This widely distributed lowland bramble is occasionally seen in hedgerows and under deciduous woodland on neutral, fertile soils. It one of relatively few Corlyifolians with bright pink flowers. It is an eglandular species, though very short-stalked glands sometimes occur on the first-year stems and panicle.
As is generally characteristic of the Corylifolii, the inflorescence is divaricately branched and corymbose in shape. The flowers are loosely clustered in this species. The sepals are reflexed at first but become patent after flowering, then erect in fruit. The fruits of this species are described as small and sometimes partly abortive.
The pink petals are often crumpled and noticeably hairy on the margins. They vary in size from c.11-15 (rarely 18mm) long x 10-14mm broad, and are sometimes notched. Unusually for Corlyifolii, they do not overlap when the flowers are fully open. Anthers often have a few hairs. Stamens are longer than the styles, but may be level. The styles are normally pale yellow, but occasionally may be red tinged as in the second photo below (from an unsually richly coloured plant on the Isle of Wight). The carpels and receptacle are hairy.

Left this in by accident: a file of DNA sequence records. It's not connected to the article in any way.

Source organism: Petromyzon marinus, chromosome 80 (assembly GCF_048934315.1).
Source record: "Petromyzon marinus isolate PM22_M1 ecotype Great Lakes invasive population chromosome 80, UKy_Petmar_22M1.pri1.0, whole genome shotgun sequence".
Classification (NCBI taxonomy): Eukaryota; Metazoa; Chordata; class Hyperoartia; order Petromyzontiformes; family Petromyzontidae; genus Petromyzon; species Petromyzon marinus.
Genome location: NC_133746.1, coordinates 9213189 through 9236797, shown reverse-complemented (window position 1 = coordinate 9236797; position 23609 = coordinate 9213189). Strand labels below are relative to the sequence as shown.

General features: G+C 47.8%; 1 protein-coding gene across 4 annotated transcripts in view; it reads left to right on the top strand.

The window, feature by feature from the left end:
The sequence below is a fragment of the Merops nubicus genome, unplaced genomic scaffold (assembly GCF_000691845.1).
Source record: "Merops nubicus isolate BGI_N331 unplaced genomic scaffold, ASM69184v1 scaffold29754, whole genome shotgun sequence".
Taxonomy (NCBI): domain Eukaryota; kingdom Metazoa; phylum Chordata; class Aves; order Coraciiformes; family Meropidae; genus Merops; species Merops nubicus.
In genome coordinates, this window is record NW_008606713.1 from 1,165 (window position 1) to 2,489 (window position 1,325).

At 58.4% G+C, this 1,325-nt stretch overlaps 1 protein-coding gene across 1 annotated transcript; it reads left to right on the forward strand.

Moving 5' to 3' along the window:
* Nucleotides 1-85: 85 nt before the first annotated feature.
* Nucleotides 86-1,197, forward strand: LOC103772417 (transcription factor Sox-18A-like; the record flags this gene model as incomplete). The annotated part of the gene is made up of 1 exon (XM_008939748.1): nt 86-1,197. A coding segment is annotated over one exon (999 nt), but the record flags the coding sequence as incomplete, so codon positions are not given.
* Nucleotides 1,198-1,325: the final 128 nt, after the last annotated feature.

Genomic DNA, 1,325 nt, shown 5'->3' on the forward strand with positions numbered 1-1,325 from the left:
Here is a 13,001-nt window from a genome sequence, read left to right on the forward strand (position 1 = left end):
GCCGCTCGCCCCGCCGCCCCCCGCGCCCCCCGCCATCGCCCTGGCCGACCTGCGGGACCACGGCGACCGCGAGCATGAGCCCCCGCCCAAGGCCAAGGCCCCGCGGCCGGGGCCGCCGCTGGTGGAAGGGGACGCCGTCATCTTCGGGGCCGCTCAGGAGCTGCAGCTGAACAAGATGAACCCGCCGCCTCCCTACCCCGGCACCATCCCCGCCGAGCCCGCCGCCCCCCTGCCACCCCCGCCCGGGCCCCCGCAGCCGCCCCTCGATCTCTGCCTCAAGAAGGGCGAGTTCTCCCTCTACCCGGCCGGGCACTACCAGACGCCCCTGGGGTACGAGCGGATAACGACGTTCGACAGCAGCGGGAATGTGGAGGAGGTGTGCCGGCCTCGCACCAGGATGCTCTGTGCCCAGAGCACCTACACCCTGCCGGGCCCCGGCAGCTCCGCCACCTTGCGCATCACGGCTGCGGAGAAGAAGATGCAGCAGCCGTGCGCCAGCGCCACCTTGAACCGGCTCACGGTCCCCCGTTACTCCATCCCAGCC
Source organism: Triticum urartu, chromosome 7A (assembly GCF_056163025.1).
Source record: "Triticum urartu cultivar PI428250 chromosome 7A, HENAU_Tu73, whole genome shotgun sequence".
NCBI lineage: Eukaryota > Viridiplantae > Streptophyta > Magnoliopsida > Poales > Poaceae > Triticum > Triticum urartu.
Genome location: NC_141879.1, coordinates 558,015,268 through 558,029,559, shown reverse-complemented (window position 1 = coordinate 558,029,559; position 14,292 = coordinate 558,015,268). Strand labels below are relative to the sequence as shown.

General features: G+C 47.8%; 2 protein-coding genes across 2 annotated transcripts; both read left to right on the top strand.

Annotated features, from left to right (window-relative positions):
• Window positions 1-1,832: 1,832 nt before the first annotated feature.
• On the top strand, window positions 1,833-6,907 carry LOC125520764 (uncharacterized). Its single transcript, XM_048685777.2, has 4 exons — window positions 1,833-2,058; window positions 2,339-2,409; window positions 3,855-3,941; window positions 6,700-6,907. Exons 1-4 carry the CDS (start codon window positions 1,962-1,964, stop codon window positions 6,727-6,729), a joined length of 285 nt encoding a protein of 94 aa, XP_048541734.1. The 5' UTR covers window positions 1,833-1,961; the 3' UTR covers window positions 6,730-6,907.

Leaves are unmistakeably Corylifolian, because of the overlapping, somewhat convex leaflets with glabrous, rugose texture above. The terminal leaflet is roundish to ovate, c.6cm long, with a cordate base and a broad, short apex which is hardly differentiated from the rest of the leaf. Three to five leaflets may be present.
The two photos below are from the same bush.
Leaflets are normally greyish-felted below, or softly downy when in deep shade (the last photo below).
First-year stems normally have about 10-15 moderately robust, straight, declining or slightly curved prickles per 5cm. But some may only have 1 or 2 slender prickles. This variation in frequency and type of prickles probably reflects the fact that this species may actually consist of more than one entity. The stems are normally bluntly angled and turn a streaky reddish colour in the sun.
Stems may have pruinose patches, as is visible on the underside of this stem.
Thanks to Debbie Allan for providing some of these photos.